When it comes to deciding what to grill for the 4th of July, it’s usually a no-brainer: burgers, brats, and dogs. But what about your guests who are tired of the same-old menu, year after year? Independence Day is not a day to rest on one’s grilling laurels. If you’re the type to always pick out something new and exciting at the fireworks stand, chances are you’re open to a fresh idea for what to put over the fire.
After dogs and burgers, the next most-American menu item has to be buffalo sauce. Any worthwhile restaurant/bar in America has some form of buffalo-sauced dish on their menu—usually wings. With this recipe, we are using venison chunks instead of chicken wings, and making a sweet raspberry sauce to go with them.
This recipe is incredibly simple because on the 4th you should be relaxing versus working in the kitchen or manning a fire. If you don’t have any venison and want to make this with upland game or wild turkey, you can do just that. Just make sure to cook breast meat to 155, and legs and wings closer to 180. You can also use beef for this. Top-round chunks should work best.
Table of Contents
- 2-pound venison roast or backstrap, cut into 1-inch-by-1-inch chunks
- Kosher salt and freshly cracked black pepper
- Sunflower or peanut (or similar high-heat) cooking oil
- 1 cup Frank’s RedHot
- 1 tablespoon pureed chipotle in adobo sauce (more if you want spicier)
- 1 teaspoon freshly minced garlic
- 4 tablespoons salted butter
Raspberry Rocket-Pop Drizzle
- 6 ounces fresh raspberries
- 1/4 cup Bonne Maman (or another brand) raspberry preserves
- 2 tablespoons Dijon mustard
- 1/2 ounce fresh basil
- 1 teaspoon ground black pepper
- Bleu cheese crumbles
- Fresh basil, cut chiffonade
Cut 1-inch-by-1-inch venison chunks from a hindquarter roast (either sirloin tip, top or bottom round, ideally not eye of round) or even backstrap. You could use chunks from the front quarter or neck or even trim, but you’ll likely find, even when cooked to medium, those pieces will be a bit chewier. Lightly salt and pepper (coarse, freshly cracked black pepper is best here). Let the chunks sit in the fridge overnight.
Before cooking, pull the venison chunks and lightly dab off excess juices with a paper towel, to help the meat sear better. Allow the chunks to sit out at room temp for a half hour.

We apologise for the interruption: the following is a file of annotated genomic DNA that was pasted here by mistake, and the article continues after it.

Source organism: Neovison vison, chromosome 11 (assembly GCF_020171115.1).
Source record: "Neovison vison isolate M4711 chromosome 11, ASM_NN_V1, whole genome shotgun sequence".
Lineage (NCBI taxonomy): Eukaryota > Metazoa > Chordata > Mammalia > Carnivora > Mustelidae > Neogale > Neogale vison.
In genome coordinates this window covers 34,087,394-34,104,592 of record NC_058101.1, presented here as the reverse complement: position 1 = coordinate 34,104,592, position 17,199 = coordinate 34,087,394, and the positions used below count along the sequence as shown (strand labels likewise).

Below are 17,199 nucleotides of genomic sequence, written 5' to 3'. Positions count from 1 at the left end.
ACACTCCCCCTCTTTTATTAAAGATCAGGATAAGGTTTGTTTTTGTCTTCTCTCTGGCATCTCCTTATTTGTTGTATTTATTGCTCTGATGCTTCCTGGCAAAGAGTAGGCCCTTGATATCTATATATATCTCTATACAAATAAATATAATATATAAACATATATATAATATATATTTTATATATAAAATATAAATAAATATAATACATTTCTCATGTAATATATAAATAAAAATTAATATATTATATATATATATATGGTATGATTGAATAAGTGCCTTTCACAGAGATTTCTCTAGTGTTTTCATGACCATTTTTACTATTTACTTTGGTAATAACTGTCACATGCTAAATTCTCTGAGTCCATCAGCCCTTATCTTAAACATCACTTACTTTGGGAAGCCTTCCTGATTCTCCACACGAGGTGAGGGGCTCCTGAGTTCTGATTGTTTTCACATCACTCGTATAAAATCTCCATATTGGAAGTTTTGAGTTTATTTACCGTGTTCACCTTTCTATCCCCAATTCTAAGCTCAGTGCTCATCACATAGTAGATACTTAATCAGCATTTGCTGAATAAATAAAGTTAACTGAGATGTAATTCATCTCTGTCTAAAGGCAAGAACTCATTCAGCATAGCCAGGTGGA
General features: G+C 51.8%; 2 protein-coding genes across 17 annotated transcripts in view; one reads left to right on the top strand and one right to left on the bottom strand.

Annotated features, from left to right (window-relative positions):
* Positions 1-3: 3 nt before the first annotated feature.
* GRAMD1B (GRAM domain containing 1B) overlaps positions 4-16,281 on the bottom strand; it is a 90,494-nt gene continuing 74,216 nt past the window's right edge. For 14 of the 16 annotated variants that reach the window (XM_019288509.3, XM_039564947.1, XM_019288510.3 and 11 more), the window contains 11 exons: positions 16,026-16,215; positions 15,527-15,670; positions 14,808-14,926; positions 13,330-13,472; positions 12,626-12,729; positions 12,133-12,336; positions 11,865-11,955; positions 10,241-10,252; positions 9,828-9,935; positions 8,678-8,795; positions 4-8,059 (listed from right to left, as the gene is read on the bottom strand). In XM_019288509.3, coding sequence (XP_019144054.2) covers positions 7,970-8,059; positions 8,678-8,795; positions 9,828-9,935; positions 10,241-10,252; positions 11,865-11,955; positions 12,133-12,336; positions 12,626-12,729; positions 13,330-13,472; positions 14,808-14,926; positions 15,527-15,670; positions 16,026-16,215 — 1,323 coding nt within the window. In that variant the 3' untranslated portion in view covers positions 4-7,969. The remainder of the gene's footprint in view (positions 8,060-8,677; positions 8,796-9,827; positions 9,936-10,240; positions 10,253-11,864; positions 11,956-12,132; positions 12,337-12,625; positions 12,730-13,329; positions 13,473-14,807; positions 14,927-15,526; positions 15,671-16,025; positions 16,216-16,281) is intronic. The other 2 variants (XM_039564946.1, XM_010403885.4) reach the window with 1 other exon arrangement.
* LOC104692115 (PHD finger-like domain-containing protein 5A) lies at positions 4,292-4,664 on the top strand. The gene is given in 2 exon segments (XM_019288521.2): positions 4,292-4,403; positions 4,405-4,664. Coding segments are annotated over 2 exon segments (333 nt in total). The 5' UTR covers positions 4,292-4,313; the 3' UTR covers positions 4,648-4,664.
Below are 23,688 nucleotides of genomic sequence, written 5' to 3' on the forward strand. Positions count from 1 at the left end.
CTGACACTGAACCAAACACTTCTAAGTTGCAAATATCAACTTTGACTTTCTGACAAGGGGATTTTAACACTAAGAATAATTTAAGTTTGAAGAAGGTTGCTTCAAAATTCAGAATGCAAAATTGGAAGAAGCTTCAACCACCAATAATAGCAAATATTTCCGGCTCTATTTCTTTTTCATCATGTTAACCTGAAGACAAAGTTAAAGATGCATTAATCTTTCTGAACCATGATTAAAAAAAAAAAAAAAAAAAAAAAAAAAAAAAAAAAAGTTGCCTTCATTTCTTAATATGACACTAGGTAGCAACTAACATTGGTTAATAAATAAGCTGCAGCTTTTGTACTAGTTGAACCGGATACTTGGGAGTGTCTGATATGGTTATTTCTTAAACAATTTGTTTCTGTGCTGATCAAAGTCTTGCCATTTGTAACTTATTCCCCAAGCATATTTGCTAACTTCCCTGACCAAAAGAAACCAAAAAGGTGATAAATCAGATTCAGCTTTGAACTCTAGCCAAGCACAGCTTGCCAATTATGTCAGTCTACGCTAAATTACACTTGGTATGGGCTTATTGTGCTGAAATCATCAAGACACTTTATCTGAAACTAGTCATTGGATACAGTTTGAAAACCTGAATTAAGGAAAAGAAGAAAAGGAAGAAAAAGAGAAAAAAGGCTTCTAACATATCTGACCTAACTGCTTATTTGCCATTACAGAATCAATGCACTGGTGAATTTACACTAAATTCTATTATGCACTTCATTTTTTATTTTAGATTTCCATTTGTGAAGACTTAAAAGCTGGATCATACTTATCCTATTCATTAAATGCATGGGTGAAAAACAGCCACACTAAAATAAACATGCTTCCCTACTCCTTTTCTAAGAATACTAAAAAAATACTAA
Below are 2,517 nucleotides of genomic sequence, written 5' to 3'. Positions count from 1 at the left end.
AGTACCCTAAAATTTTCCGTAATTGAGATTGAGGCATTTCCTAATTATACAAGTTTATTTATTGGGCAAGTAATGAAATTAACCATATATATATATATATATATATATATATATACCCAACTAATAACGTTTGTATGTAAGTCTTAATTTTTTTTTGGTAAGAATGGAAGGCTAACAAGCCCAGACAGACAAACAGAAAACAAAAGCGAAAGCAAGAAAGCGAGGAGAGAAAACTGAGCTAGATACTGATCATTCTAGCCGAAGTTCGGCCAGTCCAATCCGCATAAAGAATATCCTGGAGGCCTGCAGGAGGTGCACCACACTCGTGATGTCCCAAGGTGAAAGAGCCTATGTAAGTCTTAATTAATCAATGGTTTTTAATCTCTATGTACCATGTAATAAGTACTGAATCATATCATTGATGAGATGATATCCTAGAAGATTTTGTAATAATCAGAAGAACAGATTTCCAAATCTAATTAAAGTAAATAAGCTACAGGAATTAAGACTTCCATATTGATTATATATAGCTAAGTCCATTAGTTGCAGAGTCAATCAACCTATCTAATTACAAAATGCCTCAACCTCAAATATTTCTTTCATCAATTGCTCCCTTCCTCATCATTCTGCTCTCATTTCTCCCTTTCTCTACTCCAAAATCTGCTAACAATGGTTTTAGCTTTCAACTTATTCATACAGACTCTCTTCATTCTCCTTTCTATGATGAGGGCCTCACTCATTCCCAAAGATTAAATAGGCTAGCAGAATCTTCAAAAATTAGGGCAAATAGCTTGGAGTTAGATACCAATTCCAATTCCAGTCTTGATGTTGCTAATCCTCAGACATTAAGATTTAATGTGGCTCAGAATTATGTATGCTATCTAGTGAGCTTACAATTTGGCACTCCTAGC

To make the buffalo sauce, puree a small can of chipotles in adobe sauce. In a medium saucepan on low, add Frank’s RedHot sauce and freshly minced garlic along with 1 tablespoon of pureed chipotle. You can indeed add more chipotle if you’d like, but I’d recommend taste-testing the sauce first before doing so. Once the sauce is warm, gradually stir in the butter. Let the saucepan sit on very low until ready to serve.
To make the raspberry drizzle, puree all ingredients and add to a squeeze bottle, if possible, and let it sit in the fridge until you’re ready to serve. The drizzle is indeed sweet, and you may want to serve it on the side for dipping versus overtop of the bites. Some folks may just want the heat and no sweet, and there’s nothing wrong with that.
To cook venison chunks, heat a (preferably cast-iron or mild steel) skillet or flat top on high heat, around 600 degrees Fahrenheit. If you have a grill with a narrow-enough grate so chunks won’t fall through, you could grill them as long as it can get up to 600 degrees. Don’t crowd the skillet, flat top, or grill.
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Rub a very, very thin layer of cooking oil over the chunks and add to the skillet. Sear each side for approximately 30 seconds, just enough to add a crust. You want that hearty sear, a caramelized exterior, on all sides, ideally. Err on the side of undercooking, them, as they’ll continue to cook as they rest.
Allow the chunks to rest in a large bowl for 5-10 minutes. Add the buffalo sauce after resting and serve immediately with crumbles of bleu cheese overtop. Fresh basil, as a garnish, is optional. And it’s your call whether you want to drizzle the raspberry sauce over top or serve on the side.